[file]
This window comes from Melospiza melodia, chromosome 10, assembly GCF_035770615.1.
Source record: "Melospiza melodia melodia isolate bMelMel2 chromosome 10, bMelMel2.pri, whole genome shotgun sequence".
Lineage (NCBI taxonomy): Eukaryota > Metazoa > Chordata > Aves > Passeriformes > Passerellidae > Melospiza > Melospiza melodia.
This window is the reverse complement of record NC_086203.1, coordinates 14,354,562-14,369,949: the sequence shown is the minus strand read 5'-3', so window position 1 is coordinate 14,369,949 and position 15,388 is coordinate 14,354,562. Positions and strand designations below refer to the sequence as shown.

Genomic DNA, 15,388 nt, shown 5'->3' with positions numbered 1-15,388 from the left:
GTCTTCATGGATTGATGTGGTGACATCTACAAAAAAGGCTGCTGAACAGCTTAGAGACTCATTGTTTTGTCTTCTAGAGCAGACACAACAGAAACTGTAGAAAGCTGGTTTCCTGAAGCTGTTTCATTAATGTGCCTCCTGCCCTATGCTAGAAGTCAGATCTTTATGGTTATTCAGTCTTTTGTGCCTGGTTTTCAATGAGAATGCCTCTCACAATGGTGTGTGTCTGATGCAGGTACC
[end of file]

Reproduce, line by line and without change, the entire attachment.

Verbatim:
This window comes from Melospiza melodia, chromosome 10, assembly GCF_035770615.1.
Source record: "Melospiza melodia melodia isolate bMelMel2 chromosome 10, bMelMel2.pri, whole genome shotgun sequence".
Lineage (NCBI taxonomy): Eukaryota > Metazoa > Chordata > Aves > Passeriformes > Passerellidae > Melospiza > Melospiza melodia.
This window is the reverse complement of record NC_086203.1, coordinates 14,354,562-14,369,949: the sequence shown is the minus strand read 5'-3', so window position 1 is coordinate 14,369,949 and position 15,388 is coordinate 14,354,562. Positions and strand designations below refer to the sequence as shown.

Genomic DNA, 15,388 nt, shown 5'->3' with positions numbered 1-15,388 from the left:
GTCTTCATGGATTGATGTGGTGACATCTACAAAAAAGGCTGCTGAACAGCTTAGAGACTCATTGTTTTGTCTTCTAGAGCAGACACAACAGAAACTGTAGAAAGCTGGTTTCCTGAAGCTGTTTCATTAATGTGCCTCCTGCCCTATGCTAGAAGTCAGATCTTTATGGTTATTCAGTCTTTTGTGCCTGGTTTTCAATGAGAATGCCTCTCACAATGGTGTGTGTCTGATGCAGGTACC